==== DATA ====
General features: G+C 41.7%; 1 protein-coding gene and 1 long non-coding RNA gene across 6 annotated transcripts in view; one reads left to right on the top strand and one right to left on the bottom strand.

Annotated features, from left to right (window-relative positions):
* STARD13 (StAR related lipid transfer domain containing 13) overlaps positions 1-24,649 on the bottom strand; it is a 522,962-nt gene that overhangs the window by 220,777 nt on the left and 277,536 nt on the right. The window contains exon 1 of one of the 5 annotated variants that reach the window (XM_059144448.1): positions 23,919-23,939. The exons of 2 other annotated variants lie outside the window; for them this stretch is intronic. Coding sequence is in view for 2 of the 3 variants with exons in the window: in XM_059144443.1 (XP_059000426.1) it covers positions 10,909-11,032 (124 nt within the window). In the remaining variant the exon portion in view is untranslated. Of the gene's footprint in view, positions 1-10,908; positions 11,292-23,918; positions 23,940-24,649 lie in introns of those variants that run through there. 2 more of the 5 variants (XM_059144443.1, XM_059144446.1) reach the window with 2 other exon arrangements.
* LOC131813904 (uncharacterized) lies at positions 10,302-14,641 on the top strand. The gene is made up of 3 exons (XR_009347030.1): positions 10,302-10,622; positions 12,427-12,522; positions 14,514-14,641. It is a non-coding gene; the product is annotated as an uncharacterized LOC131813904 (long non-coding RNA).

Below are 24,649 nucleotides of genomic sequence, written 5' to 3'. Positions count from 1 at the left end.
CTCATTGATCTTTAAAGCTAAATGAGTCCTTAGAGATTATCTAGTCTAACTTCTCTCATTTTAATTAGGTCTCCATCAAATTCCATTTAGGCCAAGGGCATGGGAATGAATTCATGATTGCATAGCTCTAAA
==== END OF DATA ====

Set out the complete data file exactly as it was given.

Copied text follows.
General features: G+C 41.7%; 1 protein-coding gene and 1 long non-coding RNA gene across 6 annotated transcripts in view; one reads left to right on the top strand and one right to left on the bottom strand.

Annotated features, from left to right (window-relative positions):
* STARD13 (StAR related lipid transfer domain containing 13) overlaps positions 1-24,649 on the bottom strand; it is a 522,962-nt gene that overhangs the window by 220,777 nt on the left and 277,536 nt on the right. The window contains exon 1 of one of the 5 annotated variants that reach the window (XM_059144448.1): positions 23,919-23,939. The exons of 2 other annotated variants lie outside the window; for them this stretch is intronic. Coding sequence is in view for 2 of the 3 variants with exons in the window: in XM_059144443.1 (XP_059000426.1) it covers positions 10,909-11,032 (124 nt within the window). In the remaining variant the exon portion in view is untranslated. Of the gene's footprint in view, positions 1-10,908; positions 11,292-23,918; positions 23,940-24,649 lie in introns of those variants that run through there. 2 more of the 5 variants (XM_059144443.1, XM_059144446.1) reach the window with 2 other exon arrangements.
* LOC131813904 (uncharacterized) lies at positions 10,302-14,641 on the top strand. The gene is made up of 3 exons (XR_009347030.1): positions 10,302-10,622; positions 12,427-12,522; positions 14,514-14,641. It is a non-coding gene; the product is annotated as an uncharacterized LOC131813904 (long non-coding RNA).

Below are 24,649 nucleotides of genomic sequence, written 5' to 3'. Positions count from 1 at the left end.
CTCATTGATCTTTAAAGCTAAATGAGTCCTTAGAGATTATCTAGTCTAACTTCTCTCATTTTAATTAGGTCTCCATCAAATTCCATTTAGGCCAAGGGCATGGGAATGAATTCATGATTGCATAGCTCTAAA